Weekly I/O #20

Baumol’s Cost Disease, No Phone, Repeated Mistakes, Two Ways to Categorize, Elephant Gym

Cheng-Wei Hu | 胡程維
3 min readApr 22, 2021


Weekly I/O is a project where I share my learning Input/Output. Every Sunday, I write an email newsletter with five things I discovered and learned that week.

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The below is extracted from the email sent on Apr 18, 2021

Here’s a list of what I’m exploring and pondering this week.

1. Baumol’s cost disease: Why prices of labor-intensive services keep going up regardless of low productivity growth?

Article: Two parallel worlds in Taiwan: Rich and Unaffordable(Traditional Chinese)

Baumol’s cost disease is a phenomenon pointed out by the economist William Baumol. While rising wages are typically attributed to the growth in labor productivity, there can be upward salary pressure at jobs without significant productivity growth. This can be used to further explain why services become more expensive than goods over time (see the figure from Wikipedia).

The rise of wages in jobs without productivity gains derives from the requirement to compete for employees with jobs that have experienced productivity growth and therefore can pay higher salaries. In other words, even in areas where productivity has not been improved, the compensation of its employees will still increase due to the improvement in productivity in other industries.

The example Baumol gave is that if the musicians in a string quartet were paid less than the assembly workers in the semiconductor company, they might decide to quit to get a job in the semiconductor company. However, because the quartet needs its musicians as much as a semiconductor company needs assembly workers, the group must raise wages to keep the talent. Therefore, even though there’s no productivity growth for the musicians, they still get better wages thanks to the productivity growth for the semiconductor industry.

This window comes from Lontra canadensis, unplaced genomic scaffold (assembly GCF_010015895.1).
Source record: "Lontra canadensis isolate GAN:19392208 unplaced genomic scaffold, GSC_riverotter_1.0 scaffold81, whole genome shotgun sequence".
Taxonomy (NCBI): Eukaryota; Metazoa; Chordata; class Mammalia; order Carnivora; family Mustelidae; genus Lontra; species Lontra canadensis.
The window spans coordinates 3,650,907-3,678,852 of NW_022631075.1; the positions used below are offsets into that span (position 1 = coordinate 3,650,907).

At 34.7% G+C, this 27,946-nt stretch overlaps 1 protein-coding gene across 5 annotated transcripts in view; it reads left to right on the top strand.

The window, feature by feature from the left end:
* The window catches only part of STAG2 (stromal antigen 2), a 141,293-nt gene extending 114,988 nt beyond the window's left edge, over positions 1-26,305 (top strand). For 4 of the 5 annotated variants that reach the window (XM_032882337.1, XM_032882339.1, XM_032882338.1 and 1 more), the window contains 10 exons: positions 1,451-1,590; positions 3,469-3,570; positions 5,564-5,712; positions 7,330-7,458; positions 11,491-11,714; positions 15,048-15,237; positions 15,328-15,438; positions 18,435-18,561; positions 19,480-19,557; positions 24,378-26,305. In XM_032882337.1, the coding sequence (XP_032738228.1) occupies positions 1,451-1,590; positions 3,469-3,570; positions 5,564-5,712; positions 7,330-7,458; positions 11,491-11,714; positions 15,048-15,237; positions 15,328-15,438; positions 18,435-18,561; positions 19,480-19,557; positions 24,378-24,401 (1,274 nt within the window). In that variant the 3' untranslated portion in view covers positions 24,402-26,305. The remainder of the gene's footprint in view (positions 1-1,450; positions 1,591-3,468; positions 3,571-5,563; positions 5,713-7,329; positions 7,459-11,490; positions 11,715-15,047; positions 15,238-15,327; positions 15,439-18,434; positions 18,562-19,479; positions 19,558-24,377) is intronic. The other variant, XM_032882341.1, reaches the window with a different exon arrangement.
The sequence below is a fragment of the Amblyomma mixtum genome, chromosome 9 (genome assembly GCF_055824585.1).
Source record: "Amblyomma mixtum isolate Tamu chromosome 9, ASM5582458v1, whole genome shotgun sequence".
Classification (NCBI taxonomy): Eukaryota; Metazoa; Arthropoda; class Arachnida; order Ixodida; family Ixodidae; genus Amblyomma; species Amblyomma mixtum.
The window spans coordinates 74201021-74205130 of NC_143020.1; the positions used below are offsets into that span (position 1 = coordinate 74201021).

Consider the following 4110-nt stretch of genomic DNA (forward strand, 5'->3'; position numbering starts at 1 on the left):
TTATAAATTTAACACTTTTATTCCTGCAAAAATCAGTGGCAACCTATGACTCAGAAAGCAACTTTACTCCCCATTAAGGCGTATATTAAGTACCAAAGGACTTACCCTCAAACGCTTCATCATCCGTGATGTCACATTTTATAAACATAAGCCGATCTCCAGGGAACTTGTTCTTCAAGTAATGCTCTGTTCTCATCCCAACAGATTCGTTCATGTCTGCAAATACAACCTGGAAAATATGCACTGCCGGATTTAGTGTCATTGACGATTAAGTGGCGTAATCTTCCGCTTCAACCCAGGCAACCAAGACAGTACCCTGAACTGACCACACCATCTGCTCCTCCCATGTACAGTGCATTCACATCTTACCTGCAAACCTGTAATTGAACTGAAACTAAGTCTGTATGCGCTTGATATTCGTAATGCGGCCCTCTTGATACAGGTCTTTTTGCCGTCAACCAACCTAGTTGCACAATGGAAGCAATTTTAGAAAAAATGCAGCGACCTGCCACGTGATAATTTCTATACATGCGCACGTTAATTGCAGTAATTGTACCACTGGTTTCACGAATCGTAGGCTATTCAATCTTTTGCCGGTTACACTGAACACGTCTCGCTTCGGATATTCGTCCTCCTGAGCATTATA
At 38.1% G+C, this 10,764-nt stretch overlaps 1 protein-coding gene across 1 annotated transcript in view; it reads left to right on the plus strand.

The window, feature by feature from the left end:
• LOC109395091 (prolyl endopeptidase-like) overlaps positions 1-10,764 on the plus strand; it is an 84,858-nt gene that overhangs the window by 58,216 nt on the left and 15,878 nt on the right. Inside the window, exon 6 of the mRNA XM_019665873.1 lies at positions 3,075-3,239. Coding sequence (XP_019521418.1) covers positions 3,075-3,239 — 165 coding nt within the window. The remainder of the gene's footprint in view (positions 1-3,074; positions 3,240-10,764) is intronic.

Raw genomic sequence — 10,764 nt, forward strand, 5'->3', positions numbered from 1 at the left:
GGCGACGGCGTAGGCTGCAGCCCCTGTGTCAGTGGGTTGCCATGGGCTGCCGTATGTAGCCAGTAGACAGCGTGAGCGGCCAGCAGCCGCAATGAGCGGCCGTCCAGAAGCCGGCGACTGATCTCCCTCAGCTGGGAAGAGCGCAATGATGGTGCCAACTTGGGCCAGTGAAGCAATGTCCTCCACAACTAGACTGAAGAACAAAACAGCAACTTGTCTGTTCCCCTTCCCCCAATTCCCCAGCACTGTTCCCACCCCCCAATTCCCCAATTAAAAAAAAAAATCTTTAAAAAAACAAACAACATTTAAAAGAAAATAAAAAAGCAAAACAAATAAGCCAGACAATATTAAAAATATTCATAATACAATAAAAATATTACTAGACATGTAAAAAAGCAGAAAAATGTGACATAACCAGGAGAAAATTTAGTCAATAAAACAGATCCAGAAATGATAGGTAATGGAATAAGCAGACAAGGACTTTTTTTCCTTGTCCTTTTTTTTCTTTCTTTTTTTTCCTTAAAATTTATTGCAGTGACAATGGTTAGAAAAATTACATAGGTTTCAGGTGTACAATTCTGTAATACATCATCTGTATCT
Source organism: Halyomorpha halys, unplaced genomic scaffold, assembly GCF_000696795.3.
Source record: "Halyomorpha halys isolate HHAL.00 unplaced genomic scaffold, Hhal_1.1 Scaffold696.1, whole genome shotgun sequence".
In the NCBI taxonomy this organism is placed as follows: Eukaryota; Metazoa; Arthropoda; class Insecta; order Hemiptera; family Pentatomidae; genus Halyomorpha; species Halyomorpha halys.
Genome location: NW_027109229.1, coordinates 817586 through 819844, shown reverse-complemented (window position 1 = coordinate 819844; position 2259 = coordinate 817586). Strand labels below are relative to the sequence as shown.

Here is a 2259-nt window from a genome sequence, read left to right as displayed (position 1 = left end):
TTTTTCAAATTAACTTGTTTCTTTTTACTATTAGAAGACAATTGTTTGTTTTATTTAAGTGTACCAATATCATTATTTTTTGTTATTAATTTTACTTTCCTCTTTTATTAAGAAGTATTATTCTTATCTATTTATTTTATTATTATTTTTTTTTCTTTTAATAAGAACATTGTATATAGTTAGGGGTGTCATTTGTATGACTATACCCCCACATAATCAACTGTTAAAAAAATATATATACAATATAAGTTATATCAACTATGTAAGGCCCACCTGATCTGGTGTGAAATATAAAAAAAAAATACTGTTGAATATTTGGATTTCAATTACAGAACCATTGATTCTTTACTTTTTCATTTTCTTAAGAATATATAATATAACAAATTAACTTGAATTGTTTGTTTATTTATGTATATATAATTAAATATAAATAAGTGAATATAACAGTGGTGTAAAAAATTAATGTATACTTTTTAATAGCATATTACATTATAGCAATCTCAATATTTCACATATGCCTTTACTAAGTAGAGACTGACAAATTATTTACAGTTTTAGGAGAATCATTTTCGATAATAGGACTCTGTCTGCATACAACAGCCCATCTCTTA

Even though the phenomenon may not be obvious and kind of unintuitive, this theory is widely supported by economists according to an evaluation from Chicago Booth’s Initiative on Global Markets. When the responses are weighted by how confident the experts’ are in their responses, 88 percent agree with the statement that “rising productivity in manufacturing leads the cost of labor-intensive services — such as education and health care — to rise.”

2. The No Phone On Bed Rule.


Just want to share that one of the best decisions I made this year is that I decided to not use my phone on my bed anymore. This little rule turned out to be pretty good for me in many aspects and now I won’t have the chance to resent myself for falling asleep unintentionally by using my phone on the bed.

3. “A mistake repeated more than once is a decision.” — Paulo Coelho


This also reminded me that an accident that happened more than once should be fixed or regulated by the system.

4. “Most events in life can be categorized in one of two ways: a good time, or a good story” — Margot Leitman


5. Elephant Gym on Audiotree Live (Full Session)

Music: Elephant Gym on Audiotree Live (Full Session)

Elephant Gym is an instrumental math rock trio based in Taiwan. Influenced by several Japanese math rock and post rock bands like Toe, LITE, and Tricot (they also performed a live session on Audiotree), Elephant Gym’s music is known for its bass-driven melodies and irregular rhythms. In this session, the emotion they put in the performance along with the great audio engineering from Audiotree was really beautiful.

Math rock is a niche style of indie rock influenced by post rock and progressive rock built on atypical rhythmic structures and time signatures. It’s characterized by mostly unpredictable courses, which include dissonant chords, hard stops, angular melodies, and general irregularity. Some people described this genre as organized chaos.

Some other math rock bands I really love include tfvsjs, Delta Sleep, Tide/edit, Toe, Tricot, TTNG, Giraffes? Giraffes!, rega.

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Cheng-Wei Hu | 胡程維

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